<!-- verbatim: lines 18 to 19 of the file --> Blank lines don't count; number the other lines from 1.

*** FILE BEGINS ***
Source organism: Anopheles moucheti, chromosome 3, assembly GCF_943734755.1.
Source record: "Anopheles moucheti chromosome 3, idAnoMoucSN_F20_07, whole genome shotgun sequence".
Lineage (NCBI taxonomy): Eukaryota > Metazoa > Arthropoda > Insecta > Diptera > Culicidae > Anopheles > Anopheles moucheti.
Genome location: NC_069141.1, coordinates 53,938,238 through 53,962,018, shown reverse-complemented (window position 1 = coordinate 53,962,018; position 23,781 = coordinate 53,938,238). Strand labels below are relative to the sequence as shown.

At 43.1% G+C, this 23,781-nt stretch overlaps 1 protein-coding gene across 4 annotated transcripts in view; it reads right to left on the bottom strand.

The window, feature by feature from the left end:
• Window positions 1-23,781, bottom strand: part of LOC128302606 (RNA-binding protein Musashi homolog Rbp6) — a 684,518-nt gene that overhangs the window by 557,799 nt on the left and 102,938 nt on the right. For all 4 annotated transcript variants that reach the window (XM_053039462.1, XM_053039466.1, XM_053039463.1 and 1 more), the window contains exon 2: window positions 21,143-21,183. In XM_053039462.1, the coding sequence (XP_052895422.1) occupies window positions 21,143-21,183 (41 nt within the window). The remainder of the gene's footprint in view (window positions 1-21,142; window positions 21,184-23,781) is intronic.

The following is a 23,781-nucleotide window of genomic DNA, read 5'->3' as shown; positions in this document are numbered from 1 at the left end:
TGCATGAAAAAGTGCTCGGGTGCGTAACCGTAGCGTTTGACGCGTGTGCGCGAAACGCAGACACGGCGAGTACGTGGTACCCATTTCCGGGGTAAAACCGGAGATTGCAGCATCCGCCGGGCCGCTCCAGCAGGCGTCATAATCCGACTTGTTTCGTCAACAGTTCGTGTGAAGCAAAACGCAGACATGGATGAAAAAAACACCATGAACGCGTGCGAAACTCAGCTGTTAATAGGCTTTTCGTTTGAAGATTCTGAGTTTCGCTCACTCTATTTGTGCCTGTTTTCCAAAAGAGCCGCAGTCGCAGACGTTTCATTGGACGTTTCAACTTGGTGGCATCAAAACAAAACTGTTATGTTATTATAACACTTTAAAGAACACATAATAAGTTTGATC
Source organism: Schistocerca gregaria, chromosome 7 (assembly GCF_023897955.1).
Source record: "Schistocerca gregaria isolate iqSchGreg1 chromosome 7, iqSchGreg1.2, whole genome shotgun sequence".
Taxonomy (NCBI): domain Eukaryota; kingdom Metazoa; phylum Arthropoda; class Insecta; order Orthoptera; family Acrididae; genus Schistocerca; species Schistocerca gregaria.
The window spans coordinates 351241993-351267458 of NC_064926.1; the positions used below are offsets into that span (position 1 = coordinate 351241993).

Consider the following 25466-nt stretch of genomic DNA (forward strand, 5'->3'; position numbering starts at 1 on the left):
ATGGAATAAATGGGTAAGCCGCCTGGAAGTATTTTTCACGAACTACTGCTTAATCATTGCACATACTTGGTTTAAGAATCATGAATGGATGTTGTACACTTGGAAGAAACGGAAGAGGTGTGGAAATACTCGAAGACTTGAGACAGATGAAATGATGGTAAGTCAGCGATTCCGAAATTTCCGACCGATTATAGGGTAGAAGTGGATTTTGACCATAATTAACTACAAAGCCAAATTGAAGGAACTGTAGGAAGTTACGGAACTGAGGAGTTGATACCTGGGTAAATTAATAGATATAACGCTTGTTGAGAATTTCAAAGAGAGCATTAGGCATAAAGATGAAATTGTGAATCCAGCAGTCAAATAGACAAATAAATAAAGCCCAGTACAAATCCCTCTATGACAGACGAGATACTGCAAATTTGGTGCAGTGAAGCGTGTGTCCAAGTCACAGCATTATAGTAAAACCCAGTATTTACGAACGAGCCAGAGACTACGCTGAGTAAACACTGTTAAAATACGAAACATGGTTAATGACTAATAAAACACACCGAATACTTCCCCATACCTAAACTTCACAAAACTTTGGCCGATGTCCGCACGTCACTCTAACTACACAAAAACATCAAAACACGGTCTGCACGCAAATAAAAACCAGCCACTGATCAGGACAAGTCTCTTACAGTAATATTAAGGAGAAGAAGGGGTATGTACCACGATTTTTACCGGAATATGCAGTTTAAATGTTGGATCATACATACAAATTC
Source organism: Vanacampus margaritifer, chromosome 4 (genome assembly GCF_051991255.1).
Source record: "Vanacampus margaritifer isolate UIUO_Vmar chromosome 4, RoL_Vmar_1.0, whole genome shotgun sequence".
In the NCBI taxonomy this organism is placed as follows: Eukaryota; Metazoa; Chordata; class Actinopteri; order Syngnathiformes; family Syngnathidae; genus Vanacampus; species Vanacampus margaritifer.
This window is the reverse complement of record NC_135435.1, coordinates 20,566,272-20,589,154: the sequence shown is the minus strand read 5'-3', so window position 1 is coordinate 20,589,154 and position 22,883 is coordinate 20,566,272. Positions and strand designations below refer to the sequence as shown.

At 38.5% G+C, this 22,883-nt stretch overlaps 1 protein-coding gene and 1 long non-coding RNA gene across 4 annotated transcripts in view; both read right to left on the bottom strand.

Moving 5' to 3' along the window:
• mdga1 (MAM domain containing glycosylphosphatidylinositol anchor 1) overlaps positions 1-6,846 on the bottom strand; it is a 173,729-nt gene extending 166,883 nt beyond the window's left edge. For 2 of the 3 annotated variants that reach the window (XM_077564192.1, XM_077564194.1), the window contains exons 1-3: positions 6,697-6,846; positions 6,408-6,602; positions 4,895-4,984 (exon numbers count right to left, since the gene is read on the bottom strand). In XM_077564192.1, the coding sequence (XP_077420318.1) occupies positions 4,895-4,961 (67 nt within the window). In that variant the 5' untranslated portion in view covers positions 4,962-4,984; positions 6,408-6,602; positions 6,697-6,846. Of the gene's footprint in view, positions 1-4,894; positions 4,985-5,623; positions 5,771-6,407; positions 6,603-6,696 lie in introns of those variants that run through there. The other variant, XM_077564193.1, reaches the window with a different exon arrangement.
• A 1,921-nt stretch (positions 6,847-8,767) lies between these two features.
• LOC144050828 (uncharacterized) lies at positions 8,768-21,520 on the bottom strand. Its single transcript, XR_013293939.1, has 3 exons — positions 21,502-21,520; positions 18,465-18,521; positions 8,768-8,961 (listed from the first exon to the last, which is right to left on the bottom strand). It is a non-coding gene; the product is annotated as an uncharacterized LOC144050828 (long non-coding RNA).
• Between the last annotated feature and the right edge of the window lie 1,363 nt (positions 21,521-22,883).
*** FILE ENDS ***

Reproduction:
In the NCBI taxonomy this organism is placed as follows: Eukaryota; Metazoa; Chordata; class Actinopteri; order Syngnathiformes; family Syngnathidae; genus Vanacampus; species Vanacampus margaritifer.
This window is the reverse complement of record NC_135435.1, coordinates 20,566,272-20,589,154: the sequence shown is the minus strand read 5'-3', so window position 1 is coordinate 20,589,154 and position 22,883 is coordinate 20,566,272. Positions and strand designations below refer to the sequence as shown.